Determining where to buy a multi-family

35 Replies

Hi All - I've been a BiggerPockets member for a few years now with the intent of starting my real estate venture 3 years ago. Well, it didn't happen, but we just did our first investment through a syndication group in October (YAY!!). We would like to purchase our 1st multi-family in 2020. We are open to out of state investing, but are trying to figure out how to determine / narrow down what states are options for us. Would love any guidance/food for thought on this. 

Thanks! 

Joe Fairless's book on multifamily syndication has a guide on how to select markets. It's a good read and the content is actionable. It's going to take a lot of work, trips to the market, and many deal analyses!

First define your buying criteria and then conduct detailed research on data metrics pertaining to each market.  Neal Bawa has a lot of great educational content on market research.  Highly suggest checking that out. 

Hi @Sippy Hira ! congrats on your recent syndication deal. Very nice. Are you guys LPs or GPs in the deal?

As far as finding the right markets to invest in ... there are a lot of good performing markets out there. We tend to follow the jobs, wherever the path of progress may be. It doesn't matter whether they're in primary, secondary or tertiary markets. Looking for diversity there with employment. Are new jobs coming in the area as well?

We love the Southeast with our focus primarily in the Florida markets at this time. Good luck on your journey!

@Sippy Hira you need to build on your momentum! I'd get connected with someone you trust that is already syndicating. There are a lot of moving parts that can overwhelm someone on their own. Find a mentor and go for it! Feel free to reach out if you need any help. 

@Greg Dickerson - thanks! I’m sure that’s very true but i hear about people picking up properties for way cheaper in other markets than Seattle. I do feel like it might be better to start here since we’re in WA - and I’m sure we can find a deal if we look hard enough!

I will 2nd @Taylor L. post and go get yourself The Best Ever Apartment Syndication Book. The book offers a LOT of info, but goes into great depth on how to choose your market area. And spoiler alert, the census.gov is a main goto. 

@Brock Mogensen - thanks! I think this is where I’m getting a little confused. Price points are different in different markets so we’re trying to understand what’s a good entry point. Any thoughts on that? How did you determine where to invest?

@Sippy Hira as others have said, job and population growth are key.

Check out quarterly reports from Yardi Matrix for some market insight in terms of where the rent and population growth trends are

Originally posted by @Sippy Hira :

@Taylor L. - Hi Taylor. Thanks for the words of wisdom! I see that you’re here in WA aswell. Do you invest locally or out of state?

I'm actually in VA! However I do invest out of state. I do multifamily syndications.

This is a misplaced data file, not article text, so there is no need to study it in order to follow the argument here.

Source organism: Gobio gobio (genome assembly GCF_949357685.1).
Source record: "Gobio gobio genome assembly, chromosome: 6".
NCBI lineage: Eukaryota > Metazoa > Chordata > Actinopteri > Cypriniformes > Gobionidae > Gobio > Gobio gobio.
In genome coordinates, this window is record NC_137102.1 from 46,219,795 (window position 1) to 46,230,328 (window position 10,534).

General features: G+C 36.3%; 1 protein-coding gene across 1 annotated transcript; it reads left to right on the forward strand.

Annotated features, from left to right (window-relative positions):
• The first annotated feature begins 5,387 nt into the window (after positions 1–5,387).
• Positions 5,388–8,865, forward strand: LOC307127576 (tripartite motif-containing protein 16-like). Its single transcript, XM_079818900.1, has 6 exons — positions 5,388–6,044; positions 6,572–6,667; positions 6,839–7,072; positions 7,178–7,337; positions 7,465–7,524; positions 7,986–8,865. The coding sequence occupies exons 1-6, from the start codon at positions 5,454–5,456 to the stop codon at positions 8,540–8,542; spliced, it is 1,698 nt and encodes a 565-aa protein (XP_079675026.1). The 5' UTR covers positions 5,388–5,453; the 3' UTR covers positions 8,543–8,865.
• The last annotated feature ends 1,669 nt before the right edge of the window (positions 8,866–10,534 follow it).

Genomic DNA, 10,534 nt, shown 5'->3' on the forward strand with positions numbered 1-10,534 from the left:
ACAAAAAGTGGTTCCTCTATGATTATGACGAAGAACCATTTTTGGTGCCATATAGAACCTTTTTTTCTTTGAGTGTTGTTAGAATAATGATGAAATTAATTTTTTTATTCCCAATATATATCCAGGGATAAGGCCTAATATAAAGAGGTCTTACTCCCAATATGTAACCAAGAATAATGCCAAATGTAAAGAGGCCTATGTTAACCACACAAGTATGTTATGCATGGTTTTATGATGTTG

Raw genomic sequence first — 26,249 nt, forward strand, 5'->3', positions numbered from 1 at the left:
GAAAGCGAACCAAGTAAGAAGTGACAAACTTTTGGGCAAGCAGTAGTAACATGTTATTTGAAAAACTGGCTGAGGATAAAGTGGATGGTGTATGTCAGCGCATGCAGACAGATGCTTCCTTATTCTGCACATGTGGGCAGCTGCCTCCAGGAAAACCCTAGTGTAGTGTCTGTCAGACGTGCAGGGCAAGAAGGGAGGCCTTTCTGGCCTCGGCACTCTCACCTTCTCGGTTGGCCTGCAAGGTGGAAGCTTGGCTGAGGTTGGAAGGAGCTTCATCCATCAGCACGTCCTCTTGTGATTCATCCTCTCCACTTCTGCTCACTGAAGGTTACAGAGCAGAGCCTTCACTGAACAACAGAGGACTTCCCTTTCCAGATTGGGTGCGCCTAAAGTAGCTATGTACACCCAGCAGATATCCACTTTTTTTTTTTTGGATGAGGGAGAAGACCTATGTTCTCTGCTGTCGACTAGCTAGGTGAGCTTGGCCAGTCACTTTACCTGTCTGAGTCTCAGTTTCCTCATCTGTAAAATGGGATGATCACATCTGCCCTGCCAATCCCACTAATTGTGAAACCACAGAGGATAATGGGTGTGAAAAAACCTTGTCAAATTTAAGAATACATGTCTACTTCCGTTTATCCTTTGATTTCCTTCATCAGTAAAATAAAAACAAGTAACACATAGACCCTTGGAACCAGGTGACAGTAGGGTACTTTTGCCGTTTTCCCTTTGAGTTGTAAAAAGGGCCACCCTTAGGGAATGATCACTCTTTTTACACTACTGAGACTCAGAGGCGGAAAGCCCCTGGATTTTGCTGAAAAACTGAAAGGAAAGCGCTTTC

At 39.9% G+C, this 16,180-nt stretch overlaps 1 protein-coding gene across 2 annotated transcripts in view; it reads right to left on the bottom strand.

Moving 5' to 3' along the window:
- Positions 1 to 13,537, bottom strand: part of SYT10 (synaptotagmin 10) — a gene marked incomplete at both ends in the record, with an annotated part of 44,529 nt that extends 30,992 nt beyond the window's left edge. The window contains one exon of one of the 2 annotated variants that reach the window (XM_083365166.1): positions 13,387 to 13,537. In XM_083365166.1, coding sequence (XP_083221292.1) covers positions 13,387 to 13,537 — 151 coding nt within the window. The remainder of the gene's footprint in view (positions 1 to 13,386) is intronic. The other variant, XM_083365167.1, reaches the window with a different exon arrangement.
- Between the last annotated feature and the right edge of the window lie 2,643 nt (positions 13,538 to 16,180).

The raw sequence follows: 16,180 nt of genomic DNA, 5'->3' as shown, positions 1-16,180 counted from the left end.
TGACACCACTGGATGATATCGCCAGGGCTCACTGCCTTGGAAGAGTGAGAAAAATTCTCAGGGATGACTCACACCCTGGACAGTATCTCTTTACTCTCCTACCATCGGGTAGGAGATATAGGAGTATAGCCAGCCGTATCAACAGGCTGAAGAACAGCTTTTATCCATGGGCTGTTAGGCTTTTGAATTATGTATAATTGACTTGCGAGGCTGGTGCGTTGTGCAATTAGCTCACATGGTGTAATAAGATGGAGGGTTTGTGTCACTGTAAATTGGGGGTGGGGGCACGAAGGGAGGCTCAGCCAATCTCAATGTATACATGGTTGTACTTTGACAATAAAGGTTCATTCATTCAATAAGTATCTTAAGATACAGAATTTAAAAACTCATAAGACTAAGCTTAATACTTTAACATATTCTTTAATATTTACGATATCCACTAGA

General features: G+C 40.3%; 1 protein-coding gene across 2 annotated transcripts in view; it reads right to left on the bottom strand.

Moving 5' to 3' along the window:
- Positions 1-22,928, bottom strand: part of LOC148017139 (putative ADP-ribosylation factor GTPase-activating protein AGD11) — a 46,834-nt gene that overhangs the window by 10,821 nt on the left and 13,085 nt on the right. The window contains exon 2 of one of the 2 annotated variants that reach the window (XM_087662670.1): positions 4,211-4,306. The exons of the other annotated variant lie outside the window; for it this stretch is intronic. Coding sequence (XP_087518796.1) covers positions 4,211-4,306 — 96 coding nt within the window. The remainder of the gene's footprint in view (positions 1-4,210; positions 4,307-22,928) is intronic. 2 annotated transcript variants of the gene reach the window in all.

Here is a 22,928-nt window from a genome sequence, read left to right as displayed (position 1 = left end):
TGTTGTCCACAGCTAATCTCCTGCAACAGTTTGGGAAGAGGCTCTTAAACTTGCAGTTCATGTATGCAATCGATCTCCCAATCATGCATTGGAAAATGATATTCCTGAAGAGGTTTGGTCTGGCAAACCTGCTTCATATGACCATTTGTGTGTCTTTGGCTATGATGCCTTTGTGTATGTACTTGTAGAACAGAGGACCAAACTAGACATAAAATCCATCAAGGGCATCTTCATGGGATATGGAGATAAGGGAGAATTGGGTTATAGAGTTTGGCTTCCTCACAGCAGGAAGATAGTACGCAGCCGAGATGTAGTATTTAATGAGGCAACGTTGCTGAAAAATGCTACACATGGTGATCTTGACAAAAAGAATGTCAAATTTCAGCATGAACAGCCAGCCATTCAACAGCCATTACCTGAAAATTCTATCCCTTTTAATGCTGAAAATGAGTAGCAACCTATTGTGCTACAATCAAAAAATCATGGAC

@Sippy Hira Honestly, since you are just starting out you could look at the MSAs closer to where you are. 

The rationale behind this to get a feel of the asset class since you are trying to do this yourself. 

Remember, you probably need to analyze about 100 deals to get 1, so be prepared to kiss a ton of frogs to find that one prince :)

@Sippy Hira Different markets will have different benefits.  For example, I invest in the Milwaukee market.  This market has lower prices thus higher cashflow.  However, it might not see as much natural appreciation as other markets.  On the other hand, you can invest in a high demand market like Atlanta.  Price points will be higher there, thus lower cashflow.  However, you will most likely see greater natural appreciation there because of high growth and demand.  Of course, there are anomalies but this is a quick description of the positives and negatives regarding markets. 

Thanks all - some really great suggestions and food for thought. I'm going to take what you've all shared and put a plan in place - ie. look at census data, determine where the job growth/opportunities are, rent population growth trends, and start doing some deal analyses through the BP calculators. I think I need to get comfortable understanding what a good deal looks like, regardless of market. 

Originally posted by @Sippy Hira :

Hi All - I've been a BiggerPockets member for a few years now with the intent of starting my real estate venture 3 years ago. Well, it didn't happen, but we just did our first investment through a syndication group in October (YAY!!). We would like to purchase our 1st multi-family in 2020. We are open to out of state investing, but are trying to figure out how to determine / narrow down what states are options for us. Would love any guidance/food for thought on this. 

Thanks! 

 Sippy,

Don't buy in Cincinnati Ohio. I got a monopoly here :)

I have 1,000 apartment units and I am still buying as rents are increasing and cap rates are still relatively high (although like rest of the country, it's getting compressed).

Having said that, here's a post I just wrote about the report in Washington Post about 8 states which will have 50% of US population by 2040. Those can be good states to choose which market and sub-market to focus on.

@Michael Ealy - thanks for sending the article. Will definitely take a look at this. I know a few folks above mentioned reviewing census.gov for this type of data aswell. What resources do you leverage to inform information on jobs and growth opps? Are you open to discussing more about investment opps in OH - would love to learn more about what you've been doing (I was wowed by 1,000 units!) and pick your brain further!